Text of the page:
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Car parts markets are ubiquitous in Karachi; however, if you are looking for some of the best deals in the city, here are the markets you should visit:

Sher Shah: The most popular car parts market is undoubtedly Sher Shah in SITE. You will find everything there from radiators to tyres and even whole engines. Unfortunately, many (if not most) of the parts are rumoured to be stolen – shop owners will tell you that they only sell genuine parts, but a little prodding will reveal their origins.

Tibet Centre: Located on Preedy Street in Saddar, the area is also known as Plaza and has some of Karachi’s worst traffic as well as shop owners who will not stop trying to convince you that your car needs more work that what you are there for. But if you can brave the madness, Tibet Centre has some of the best deals; a used backlight for a Suzuki Alto will set you back Rs 900 (Rs 600 if you haggle) and side view mirrors for a Cultus cost about Rs 5,000-6,000 – significantly less than what you would pay in Gulshan or Gizri.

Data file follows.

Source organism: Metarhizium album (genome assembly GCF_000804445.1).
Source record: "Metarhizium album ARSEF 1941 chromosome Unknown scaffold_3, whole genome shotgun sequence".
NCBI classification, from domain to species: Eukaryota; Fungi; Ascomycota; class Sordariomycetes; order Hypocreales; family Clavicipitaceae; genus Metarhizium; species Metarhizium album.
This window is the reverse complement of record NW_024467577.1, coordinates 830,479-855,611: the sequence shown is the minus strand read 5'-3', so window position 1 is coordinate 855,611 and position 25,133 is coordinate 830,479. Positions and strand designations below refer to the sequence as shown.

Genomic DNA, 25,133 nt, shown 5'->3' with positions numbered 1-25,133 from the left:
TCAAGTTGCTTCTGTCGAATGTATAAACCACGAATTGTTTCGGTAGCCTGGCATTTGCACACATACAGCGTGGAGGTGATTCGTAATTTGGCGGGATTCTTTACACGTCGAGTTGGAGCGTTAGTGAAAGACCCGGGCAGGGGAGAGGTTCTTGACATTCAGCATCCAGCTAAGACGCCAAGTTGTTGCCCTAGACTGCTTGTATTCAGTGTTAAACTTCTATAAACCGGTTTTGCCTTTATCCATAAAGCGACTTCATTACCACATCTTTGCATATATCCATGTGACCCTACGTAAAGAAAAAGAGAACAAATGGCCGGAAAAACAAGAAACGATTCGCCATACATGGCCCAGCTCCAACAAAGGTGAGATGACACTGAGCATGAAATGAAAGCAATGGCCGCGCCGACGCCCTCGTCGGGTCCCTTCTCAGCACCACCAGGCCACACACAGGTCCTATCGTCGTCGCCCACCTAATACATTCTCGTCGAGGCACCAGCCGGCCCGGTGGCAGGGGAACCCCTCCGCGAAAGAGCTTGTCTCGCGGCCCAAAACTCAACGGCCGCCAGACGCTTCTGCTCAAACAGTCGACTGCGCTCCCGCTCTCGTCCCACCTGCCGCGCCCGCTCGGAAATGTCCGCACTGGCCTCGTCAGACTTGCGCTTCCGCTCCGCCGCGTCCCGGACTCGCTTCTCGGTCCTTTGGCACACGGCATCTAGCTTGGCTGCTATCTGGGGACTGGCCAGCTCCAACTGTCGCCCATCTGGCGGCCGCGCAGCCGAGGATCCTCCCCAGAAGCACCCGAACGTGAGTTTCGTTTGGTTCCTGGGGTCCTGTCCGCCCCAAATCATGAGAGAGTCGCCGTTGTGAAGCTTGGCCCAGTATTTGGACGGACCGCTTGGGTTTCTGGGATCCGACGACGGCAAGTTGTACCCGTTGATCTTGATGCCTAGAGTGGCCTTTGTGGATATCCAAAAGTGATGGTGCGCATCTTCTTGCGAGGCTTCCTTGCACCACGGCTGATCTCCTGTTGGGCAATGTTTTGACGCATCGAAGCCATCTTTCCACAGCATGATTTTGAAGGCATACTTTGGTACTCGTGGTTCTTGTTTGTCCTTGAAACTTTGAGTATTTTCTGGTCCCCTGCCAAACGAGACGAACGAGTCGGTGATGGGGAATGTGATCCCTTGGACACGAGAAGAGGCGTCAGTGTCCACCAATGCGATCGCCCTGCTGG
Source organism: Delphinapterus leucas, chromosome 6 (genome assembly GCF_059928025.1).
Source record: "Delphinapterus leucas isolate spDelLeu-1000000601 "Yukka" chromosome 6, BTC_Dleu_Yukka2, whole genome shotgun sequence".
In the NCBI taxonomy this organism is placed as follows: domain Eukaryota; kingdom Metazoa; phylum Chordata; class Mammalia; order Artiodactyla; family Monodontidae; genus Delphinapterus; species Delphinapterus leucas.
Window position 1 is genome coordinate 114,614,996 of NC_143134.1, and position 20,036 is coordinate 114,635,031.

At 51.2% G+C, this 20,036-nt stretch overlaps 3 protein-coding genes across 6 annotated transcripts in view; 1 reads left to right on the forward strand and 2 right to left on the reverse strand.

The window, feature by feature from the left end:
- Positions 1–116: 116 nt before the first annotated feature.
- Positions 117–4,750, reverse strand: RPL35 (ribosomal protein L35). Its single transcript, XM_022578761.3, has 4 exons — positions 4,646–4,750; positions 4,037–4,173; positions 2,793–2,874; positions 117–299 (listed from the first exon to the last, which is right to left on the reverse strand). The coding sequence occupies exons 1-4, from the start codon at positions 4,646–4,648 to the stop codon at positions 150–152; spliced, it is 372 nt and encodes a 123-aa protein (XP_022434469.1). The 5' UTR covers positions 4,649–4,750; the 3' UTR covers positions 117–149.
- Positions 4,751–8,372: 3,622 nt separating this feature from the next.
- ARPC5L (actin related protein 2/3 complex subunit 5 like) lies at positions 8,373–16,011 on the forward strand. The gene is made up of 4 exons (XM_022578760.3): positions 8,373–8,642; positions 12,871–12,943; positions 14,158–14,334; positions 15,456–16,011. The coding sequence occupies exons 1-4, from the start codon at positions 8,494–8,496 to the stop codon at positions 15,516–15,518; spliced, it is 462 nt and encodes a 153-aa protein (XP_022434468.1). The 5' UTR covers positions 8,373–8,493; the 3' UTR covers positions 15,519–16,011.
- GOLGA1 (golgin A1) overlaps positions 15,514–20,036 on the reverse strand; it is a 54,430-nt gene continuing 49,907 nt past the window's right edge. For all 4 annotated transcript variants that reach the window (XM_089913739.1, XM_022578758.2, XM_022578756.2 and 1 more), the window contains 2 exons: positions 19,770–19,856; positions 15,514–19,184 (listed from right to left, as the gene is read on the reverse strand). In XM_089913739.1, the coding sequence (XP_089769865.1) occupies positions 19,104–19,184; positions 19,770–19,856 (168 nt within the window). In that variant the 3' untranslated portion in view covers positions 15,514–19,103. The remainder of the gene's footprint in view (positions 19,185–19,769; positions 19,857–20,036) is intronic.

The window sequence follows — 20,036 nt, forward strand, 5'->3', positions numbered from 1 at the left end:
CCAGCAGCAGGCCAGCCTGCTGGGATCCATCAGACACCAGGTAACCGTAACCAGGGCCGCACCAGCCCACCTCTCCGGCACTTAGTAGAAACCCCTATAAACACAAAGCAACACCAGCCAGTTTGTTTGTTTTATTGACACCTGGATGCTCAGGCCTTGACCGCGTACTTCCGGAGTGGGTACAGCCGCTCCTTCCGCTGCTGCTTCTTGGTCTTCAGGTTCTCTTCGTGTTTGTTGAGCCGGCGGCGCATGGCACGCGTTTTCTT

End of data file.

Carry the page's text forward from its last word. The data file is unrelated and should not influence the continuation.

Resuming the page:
Tariq Road: Located behind dupatta galli is one of the oldest parts markets in the city. Initially, it catered only to minor car repairs, but the market has grown into a veritable bazaar, with 50 to 70 shops crammed into narrow lanes, offering car parts as well as services such as electrical patch ups, denting, painting, and air conditioner installations. You can get an entire Toyota Corolla shower-painted there for approximately Rs 40,000.

Allahwali Chorangi: Behind the McDonalds on Tariq Road is another market that has been around for the last 15 years. The focus there is not on internal car machinery but local and imported car accessories such as wipers, windshields, LCDs, seat covers, stereo systems, anti-theft devices as well as some of the best looking tyres and rims. The deals here may not be as good as those on Preedy Street or Sher Shah, but with fewer parking hassles and less noise, the convenience there is priceless.

– Shayan Shakeel

First published in the Adbuzzzz Section of The DAWN National Weekend Advertiser on November 18 2012.